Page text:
November 16, 2016 Blog Internal Medicine



diabetes assistance dogNovember is National Diabetes Awareness month. While dogs and cats both develop diabetes and veterinarians treat diabetic pets with insulin, I am not going to write about treatment of diabetes in pets. Instead, this blog will focus on the intersection between human diabetes and dogs – diabetes assist dogs.
Dog Noses as Diagnostic Tools
Dogs have a tremendous sense of smell. Specialized training can teach dogs to sniff out such diverse maladies and diseases as migraines, cancer, narcolepsy, seizures and diabetes. During training, the dog learns to act to protect or alert their owner to an impending attack of the disease. When alerted in advance, people can take action to minimize the impact of their disease on their health and safety.
Detecting Hypoglycemia
One of the most feared side effects of insulin treatment for diabetes is low blood sugar or hypoglycemia. Diabetes assist dogs are trained to alert their owner of an impending hypoglycemic event. Research has shown a volatile organic compound, isoprene, increases in exhaled breath during hypoglycemia, and proponents of diabetes assist dogs believe this is the compound detected by trained dogs. Whatever they detect, diabetes assist dogs are viewed enthusiastically by their owners.
The Skeptics View
Not everyone believes dogs’ noses are capable of identifying hypoglycemia in humans. We know dogs are able to sense our emotional state and when identifying an impending seizure, there are those who believe the “sniffing dog” is really sensing this emotional change. In a study in Diabetes Care, investigators used skin swabs from diabetic patients experiencing hypoglycemia to test trained diabetes assist dogs. This study could not document the trained dogs’ ability to correctly identify swabs obtained during hypoglycemia. In another study of diabetes assist dogs, trained dogs were not highly accurate in differentiating hypoglycemia from a normal blood sugar.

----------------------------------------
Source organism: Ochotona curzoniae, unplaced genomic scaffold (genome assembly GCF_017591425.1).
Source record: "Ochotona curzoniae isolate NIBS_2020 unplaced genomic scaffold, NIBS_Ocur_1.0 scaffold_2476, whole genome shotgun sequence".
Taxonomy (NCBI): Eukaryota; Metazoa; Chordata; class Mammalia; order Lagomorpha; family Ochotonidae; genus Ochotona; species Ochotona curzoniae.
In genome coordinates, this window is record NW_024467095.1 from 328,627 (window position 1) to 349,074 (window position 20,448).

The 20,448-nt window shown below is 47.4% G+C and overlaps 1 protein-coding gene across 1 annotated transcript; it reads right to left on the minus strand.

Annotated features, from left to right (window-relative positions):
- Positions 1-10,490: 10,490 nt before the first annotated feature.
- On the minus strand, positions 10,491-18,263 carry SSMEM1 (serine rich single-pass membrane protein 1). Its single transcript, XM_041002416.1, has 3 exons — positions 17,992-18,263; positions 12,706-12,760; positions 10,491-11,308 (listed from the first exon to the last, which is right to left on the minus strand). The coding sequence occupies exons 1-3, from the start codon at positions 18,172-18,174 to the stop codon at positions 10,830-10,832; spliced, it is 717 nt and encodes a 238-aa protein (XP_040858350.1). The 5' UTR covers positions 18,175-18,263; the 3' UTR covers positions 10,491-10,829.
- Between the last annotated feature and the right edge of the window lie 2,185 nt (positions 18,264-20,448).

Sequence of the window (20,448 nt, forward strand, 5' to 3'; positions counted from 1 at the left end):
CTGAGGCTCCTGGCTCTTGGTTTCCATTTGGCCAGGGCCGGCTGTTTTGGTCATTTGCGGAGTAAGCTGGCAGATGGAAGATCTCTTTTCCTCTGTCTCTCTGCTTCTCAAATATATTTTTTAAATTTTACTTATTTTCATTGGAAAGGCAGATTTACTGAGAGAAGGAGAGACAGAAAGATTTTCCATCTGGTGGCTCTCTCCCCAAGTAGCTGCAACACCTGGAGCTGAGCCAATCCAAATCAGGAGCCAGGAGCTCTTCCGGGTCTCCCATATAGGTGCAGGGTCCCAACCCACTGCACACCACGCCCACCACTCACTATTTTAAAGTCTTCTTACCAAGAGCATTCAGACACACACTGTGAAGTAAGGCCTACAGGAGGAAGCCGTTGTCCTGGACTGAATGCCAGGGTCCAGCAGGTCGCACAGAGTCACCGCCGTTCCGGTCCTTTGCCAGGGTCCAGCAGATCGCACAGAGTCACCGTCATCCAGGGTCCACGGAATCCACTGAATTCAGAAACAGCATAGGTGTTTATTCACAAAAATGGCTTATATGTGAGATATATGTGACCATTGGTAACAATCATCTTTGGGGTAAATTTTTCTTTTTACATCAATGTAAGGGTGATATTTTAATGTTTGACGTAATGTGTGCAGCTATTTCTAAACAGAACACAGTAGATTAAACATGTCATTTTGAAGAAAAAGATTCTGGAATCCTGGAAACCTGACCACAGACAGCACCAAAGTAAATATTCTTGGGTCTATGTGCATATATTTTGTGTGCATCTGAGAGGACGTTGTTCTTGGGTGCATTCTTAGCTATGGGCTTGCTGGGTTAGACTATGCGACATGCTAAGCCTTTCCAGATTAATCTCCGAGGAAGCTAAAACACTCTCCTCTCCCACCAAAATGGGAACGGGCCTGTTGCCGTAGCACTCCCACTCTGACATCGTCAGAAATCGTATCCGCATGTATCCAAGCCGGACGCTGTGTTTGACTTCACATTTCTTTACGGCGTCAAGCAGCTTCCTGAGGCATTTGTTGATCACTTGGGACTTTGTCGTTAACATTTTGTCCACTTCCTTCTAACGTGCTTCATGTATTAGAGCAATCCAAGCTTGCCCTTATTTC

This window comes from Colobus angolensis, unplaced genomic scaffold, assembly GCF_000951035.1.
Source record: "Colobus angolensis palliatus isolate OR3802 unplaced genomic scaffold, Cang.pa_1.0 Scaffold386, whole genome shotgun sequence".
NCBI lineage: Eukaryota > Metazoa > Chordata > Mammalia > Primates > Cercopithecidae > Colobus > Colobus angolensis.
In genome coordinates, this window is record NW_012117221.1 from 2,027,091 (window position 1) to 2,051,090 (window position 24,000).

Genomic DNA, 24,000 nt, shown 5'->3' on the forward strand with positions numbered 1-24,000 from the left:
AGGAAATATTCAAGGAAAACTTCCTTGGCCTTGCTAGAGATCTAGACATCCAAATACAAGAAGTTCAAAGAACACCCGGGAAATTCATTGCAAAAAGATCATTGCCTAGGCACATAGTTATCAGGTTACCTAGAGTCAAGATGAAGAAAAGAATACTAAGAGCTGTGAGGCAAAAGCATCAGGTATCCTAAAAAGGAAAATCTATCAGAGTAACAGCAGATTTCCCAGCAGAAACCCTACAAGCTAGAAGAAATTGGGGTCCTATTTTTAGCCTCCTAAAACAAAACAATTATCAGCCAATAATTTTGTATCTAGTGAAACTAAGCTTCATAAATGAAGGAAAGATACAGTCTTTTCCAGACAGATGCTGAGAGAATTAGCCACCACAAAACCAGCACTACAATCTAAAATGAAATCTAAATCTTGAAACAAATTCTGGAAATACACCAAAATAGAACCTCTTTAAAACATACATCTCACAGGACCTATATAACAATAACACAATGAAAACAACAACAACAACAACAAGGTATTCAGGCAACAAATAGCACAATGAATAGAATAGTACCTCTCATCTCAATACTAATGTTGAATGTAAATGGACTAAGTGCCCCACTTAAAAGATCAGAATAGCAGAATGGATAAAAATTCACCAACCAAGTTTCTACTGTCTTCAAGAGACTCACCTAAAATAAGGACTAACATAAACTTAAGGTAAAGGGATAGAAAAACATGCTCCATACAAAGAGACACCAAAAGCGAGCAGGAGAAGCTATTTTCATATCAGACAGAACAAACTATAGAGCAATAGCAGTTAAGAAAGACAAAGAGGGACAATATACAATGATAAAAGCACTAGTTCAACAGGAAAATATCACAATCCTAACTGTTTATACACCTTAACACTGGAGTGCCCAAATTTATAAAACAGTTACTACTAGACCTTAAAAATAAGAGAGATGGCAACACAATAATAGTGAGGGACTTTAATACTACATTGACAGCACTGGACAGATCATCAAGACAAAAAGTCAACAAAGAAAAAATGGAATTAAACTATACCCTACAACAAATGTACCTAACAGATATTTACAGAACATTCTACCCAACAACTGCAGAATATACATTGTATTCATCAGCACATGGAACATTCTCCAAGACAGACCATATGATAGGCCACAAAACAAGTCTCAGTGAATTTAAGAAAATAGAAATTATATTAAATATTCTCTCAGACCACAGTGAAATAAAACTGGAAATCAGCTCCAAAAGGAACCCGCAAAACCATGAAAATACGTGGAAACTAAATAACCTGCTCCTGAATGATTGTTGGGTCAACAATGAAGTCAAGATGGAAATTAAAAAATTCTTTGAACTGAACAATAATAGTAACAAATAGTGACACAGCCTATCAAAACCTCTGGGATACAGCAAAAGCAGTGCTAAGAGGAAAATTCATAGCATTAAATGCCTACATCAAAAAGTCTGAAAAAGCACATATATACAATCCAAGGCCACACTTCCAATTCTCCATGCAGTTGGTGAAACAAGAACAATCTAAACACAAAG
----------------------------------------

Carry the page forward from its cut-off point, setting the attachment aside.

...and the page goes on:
Whether they detect isoprene, emotional changes or something else, the value of a diabetes assist dog likely extends beyond just identification of hypoglycemia. Having a buddy when you are sick is clearly one of the best reasons for having one of these dogs.

Tags: amcny, animal medical center, animals, ann hohenhaus, canine, diabetes, diabetes assist dog, dogs, NYC, service dog,

Related Posts

  • Dogs Pet Safety
    A dog sitting in the grass
    July 03, 2024

    Summer Food Hazards for Dogs

    Learn More
  • Dogs Responsible Pet Ownership
    May 29, 2024

    Keeping Your Dog Safe by the Pool [2024 Update]

    Learn More
  • Dogs Emergency
    A man walking two dogs in New York City
    March 20, 2024

    City Safety for Urban Dogs [2024 Update]

    Learn More